As much as ESPN tried to spin a historic championship contest while the Aztecs appeared for the first time, a sleepily comfortable margin was taken by the Huskies early on and never relinquished. UConn carried a 12-point lead into halftime and widened that margin to 17 by the final buzzer to cement their fifth title in a quarter century, marking them as an almost-blue-blood program along with North Carolina, Duke, and Kentucky.

This year’s NCAA tournament, outside of the opening round, was and has been about the women’s side. The ladies carried better stories, more outstanding individual performances, and more contentious on-court behavior than their counterparts. Numbers don’t lie. Audiences loved the ladies this season, and the women’s Final Four viewership was up 43% from last year. I refuse to lie by omission. Their raw numbers weren’t as high as the men’s tourney, but it’s a stark uptick if nothing else. You’d have to be buried in a deep sports-avoidance hole not to have heard the name Caitlin Clark this week thanks to her unapologetic nature and incredible individual performances. Clark scored 191 points in the tournament, which is the most by a player — man or woman — ever. She recorded 60 assists, which is a new women’s record, only one shy of tying the most in either gender’s tournament. She was arrogant. I wouldn’t call it over the top but very un-Iowan about reminding opponents of her prowess after drilling a three-pointer from what seemed like half court. Clark and the Hawkeyes, who were still a dominant two-seed, did the unthinkable by downing the unbeaten South Carolina Gamecocks during the Final Four — Clark had 41 points in that game, more than the rest of her team combined.

On the other side of the bracket were the third-seeded and only twice-beaten LSU Tigers. It’s hard to fathom how such a deep and dynamic squad led by a hall of fame coach was a three seed after losing only to South Carolina and Tennessee. Their leader, Kim Mulkey, is basketball royalty and continues to prove she’s just going to win everywhere doing anything she decides to. Despite Clark’s tournament domination, the Tigers proved themselves the superior top-to-bottom team and wrangled Mulkey her seventh NCAA championship ring (two playing, one as an assistant coach, and four — three with Baylor — as a head coach). The legend should really consider appearing in a hip-hop video wearing all of her bling in addition to her Olympic and Pan-American gold medals, then just throw in her honor cords for being her high school’s valedictorian to boot, and she’ll ice everyone else out of the shot. The native of Louisiana is now also the only women’s head coach to win a title at multiple schools and only one of two coaches (Rick Pitino) to do so in college basketball at large.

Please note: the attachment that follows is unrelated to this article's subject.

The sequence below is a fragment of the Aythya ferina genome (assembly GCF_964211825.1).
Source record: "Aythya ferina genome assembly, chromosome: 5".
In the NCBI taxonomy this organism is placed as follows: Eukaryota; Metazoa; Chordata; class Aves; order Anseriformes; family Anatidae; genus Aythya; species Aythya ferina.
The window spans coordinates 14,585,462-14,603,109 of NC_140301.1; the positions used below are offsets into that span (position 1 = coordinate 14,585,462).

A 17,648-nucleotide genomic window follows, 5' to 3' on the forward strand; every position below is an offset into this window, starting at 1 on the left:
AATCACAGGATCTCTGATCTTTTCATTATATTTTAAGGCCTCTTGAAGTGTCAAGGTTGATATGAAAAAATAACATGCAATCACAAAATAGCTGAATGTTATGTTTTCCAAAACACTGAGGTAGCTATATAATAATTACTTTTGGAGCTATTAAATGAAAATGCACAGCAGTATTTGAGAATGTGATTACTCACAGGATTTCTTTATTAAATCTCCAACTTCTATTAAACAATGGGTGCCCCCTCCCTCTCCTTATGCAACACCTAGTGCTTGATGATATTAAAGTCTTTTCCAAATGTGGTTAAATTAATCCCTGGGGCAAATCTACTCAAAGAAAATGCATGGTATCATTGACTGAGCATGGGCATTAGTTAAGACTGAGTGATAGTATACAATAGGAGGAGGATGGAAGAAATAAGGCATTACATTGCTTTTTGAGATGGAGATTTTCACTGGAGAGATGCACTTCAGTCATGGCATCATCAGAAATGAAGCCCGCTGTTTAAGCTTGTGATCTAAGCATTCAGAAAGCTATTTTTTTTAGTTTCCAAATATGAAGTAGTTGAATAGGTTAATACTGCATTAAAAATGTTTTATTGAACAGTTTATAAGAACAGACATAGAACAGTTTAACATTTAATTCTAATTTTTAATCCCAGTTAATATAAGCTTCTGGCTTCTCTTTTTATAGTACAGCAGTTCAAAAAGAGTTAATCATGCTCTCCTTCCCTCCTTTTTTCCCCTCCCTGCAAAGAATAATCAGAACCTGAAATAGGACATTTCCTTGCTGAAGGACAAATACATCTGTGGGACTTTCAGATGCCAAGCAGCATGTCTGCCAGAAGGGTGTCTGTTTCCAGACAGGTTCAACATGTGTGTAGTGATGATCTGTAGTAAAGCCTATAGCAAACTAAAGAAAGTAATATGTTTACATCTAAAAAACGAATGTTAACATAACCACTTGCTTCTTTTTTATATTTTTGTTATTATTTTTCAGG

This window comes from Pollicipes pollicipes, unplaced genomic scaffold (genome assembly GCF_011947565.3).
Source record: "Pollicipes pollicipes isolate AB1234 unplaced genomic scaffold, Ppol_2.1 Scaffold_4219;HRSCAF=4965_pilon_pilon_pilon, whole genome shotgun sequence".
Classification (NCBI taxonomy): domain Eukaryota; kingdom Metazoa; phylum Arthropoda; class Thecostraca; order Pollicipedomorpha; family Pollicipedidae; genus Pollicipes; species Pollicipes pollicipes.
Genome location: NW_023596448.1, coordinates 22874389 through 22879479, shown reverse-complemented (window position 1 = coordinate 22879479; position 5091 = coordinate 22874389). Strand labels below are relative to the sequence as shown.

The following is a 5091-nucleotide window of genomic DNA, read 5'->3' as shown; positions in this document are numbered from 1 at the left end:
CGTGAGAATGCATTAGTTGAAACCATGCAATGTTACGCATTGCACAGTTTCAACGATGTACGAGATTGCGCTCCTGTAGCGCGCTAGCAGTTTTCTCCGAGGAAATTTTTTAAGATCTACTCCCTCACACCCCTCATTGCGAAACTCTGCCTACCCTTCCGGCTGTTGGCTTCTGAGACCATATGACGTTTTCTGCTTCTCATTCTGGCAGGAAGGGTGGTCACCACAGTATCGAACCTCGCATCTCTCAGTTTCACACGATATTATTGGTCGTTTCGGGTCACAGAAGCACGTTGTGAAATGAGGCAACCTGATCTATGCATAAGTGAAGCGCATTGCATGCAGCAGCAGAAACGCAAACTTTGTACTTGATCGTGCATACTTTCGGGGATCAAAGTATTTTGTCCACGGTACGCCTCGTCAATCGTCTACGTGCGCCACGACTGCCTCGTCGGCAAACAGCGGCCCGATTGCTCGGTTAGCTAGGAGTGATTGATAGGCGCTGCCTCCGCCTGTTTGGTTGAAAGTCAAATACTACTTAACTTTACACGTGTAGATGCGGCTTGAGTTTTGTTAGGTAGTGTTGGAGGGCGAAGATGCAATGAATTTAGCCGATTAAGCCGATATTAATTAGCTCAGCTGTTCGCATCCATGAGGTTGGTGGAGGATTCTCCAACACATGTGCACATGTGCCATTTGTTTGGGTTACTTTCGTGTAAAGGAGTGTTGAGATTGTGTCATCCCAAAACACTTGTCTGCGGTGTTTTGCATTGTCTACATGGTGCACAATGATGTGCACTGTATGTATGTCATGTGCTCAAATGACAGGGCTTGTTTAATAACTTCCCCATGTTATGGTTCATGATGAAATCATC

Despite the LSU-versus-Iowa national championship game failing to be nail-biting on the scoreboard, the personality clashes between Clark and LSU’s headliner Angel Reese provided the drama that the game and their sport needed to remain captivating at the conclusion of a tournament that had already categorically outshined their male counterparts. Reese waving her hand in front of her own face — in Clark-like fashion — before pointing to her empty ring finger which would soon be weighed down was a beautiful and brazen gesture needed to bring Cajun spice to a sport which is too often perceived as blander than Heartland soul food.